Melbow = 25 lbs. x 1 foot = 25 lbs-feet.

Again, as expected as well as experienced in the gym, the amount of force at the elbow joint increase with more flexion of the elbow joint by the biceps muscle.

But does the moment of force continue to increase with elbow flexion beyond 90º? Experience in the gym tells us it should decrease, but let’s take a look anyway.

This time the angle of the elbow joint is 120º. This is angle A0 in Figure 5. The force F1 is still 25 lbs., however, it needs to first be converted to a force acting perpendicular to the moment arm, LA. The angle A1, is determined through geometry as 30º and is the angle needed to bring this force perpendicular to the forearm. Therefore, the moment of force is calcuated below:


Figure 5. Elbow is flexed to 120º.

Calculation of moment of force at the elbow joint using the following equation:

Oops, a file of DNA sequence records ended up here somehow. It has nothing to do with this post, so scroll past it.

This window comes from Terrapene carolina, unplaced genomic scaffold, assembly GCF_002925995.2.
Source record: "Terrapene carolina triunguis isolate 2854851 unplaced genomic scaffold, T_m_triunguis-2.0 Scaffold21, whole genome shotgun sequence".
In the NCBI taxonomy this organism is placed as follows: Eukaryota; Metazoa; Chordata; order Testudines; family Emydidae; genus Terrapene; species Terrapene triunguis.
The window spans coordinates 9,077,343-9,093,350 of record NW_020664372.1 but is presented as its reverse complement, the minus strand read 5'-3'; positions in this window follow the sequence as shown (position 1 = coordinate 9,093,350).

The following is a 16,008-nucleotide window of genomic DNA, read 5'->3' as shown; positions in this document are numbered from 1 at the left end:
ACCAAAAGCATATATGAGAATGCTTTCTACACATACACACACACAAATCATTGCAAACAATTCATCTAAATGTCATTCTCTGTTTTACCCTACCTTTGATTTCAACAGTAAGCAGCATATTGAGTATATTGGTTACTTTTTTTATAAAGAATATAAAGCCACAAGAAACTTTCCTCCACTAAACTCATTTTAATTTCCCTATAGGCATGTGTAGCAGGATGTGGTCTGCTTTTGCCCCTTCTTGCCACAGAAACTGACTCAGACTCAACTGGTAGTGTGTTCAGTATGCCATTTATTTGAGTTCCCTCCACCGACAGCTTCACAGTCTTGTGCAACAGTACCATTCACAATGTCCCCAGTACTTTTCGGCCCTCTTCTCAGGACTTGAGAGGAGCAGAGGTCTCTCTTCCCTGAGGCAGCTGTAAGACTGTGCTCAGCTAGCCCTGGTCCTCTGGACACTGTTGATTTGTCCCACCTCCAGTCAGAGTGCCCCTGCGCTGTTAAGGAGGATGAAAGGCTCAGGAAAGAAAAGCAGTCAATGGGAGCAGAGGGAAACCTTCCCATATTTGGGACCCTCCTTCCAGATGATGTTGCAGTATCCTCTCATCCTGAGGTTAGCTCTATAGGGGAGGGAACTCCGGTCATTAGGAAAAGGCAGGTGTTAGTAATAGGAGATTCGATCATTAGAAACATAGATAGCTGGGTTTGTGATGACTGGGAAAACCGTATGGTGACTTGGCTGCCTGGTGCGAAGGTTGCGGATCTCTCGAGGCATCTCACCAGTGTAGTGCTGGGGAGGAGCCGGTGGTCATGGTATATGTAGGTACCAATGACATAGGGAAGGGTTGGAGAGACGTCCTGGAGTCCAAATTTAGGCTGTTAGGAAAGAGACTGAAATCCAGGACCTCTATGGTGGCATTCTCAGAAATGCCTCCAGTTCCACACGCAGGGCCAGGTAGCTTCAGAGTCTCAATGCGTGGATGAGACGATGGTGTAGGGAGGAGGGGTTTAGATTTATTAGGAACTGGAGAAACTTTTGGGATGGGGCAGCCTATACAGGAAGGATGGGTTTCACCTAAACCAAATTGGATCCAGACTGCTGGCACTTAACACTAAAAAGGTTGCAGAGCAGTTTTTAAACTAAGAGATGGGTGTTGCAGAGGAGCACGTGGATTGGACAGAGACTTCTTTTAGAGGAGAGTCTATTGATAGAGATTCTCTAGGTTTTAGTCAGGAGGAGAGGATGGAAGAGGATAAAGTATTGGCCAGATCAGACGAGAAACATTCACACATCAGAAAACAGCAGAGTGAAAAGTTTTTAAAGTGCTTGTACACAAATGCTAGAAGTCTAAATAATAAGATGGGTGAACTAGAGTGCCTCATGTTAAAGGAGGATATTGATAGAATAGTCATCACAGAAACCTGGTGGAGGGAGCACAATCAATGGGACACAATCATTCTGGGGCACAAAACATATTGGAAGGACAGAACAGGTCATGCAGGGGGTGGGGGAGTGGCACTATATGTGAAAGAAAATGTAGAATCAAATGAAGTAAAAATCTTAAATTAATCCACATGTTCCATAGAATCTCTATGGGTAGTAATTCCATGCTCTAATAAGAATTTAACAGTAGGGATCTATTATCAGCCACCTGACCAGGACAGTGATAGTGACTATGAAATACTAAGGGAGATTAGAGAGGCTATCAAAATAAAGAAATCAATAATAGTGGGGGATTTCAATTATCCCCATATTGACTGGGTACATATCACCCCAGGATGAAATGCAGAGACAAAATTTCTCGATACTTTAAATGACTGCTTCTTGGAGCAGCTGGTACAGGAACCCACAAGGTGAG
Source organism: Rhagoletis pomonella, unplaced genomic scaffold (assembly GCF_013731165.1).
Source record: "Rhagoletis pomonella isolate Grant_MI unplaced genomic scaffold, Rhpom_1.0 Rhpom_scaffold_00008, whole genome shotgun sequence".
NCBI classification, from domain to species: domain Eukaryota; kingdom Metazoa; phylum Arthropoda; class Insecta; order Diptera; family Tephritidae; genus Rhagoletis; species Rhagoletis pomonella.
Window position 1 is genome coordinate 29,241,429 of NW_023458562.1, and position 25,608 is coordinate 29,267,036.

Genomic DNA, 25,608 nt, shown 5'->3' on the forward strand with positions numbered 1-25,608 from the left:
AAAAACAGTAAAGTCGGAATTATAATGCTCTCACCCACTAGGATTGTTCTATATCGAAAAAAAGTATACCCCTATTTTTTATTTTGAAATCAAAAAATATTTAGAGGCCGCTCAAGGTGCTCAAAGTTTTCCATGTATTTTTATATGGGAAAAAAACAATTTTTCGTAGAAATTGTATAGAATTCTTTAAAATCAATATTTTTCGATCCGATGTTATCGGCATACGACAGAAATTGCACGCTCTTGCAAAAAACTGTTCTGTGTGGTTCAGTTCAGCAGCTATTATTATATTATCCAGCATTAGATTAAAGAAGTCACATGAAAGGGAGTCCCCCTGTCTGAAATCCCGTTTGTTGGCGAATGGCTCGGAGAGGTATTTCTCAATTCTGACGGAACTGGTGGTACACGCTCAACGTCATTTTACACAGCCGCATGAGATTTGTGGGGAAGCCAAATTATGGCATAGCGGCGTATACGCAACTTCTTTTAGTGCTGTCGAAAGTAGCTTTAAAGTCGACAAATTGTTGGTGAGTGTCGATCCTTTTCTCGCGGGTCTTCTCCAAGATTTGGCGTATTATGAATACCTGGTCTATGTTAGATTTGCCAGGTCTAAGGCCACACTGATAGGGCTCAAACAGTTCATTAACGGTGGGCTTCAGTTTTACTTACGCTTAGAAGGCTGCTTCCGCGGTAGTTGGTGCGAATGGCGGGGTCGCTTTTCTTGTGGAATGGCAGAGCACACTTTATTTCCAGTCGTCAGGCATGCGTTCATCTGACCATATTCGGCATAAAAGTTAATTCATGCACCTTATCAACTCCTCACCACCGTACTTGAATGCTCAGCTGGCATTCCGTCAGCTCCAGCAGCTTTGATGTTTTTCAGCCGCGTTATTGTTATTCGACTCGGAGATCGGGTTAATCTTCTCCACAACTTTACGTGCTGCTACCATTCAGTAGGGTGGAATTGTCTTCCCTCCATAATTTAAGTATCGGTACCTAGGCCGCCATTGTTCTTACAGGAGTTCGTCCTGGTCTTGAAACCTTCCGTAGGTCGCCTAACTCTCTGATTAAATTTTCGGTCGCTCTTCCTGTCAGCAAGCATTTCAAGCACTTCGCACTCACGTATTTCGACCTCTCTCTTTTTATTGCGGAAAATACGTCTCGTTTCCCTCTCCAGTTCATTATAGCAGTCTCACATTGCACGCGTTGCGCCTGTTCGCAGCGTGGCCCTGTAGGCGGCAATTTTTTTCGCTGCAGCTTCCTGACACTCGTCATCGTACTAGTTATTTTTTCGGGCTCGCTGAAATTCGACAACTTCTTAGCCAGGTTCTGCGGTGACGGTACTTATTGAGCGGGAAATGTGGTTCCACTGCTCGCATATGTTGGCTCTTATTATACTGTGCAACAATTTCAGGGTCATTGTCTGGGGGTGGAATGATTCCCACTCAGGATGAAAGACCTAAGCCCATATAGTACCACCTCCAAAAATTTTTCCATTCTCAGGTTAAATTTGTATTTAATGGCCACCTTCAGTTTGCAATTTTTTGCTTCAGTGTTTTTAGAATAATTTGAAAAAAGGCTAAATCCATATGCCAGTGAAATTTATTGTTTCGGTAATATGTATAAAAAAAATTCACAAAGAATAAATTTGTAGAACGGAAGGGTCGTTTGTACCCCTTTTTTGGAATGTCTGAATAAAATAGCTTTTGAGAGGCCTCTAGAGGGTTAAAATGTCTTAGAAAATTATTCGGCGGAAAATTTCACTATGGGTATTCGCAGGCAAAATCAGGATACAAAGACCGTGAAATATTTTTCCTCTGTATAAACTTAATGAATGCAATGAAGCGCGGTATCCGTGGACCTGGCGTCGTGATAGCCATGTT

Melbow = FP x L A

In Figure 5 above we have:

F1 = 25 lbs., A1 = 30º, LA = Moment Arm (forearm length) = 1 ft.

First, we have to convert the 25 lbs. weight acting straight down to one that is perpendicular to the moment arm (forearm length).

FP = Fperpendicular = F1 x Cosine A1 (30º)

Fperpendicular = 25 lbs. x 0.866 = 21.65 lbs.

Now we can calculate the moment of force at the elbow joint using the equation:

Melbow = FP x LA

Melbow = 21.65 lbs. x 1 foot = 21.65 lbs-feet.

Again, as expected, the biceps curl becomes easier once we get past 90 degrees of elbow flexion.

Again, the only variable in this equation is the angle of the elbow joint: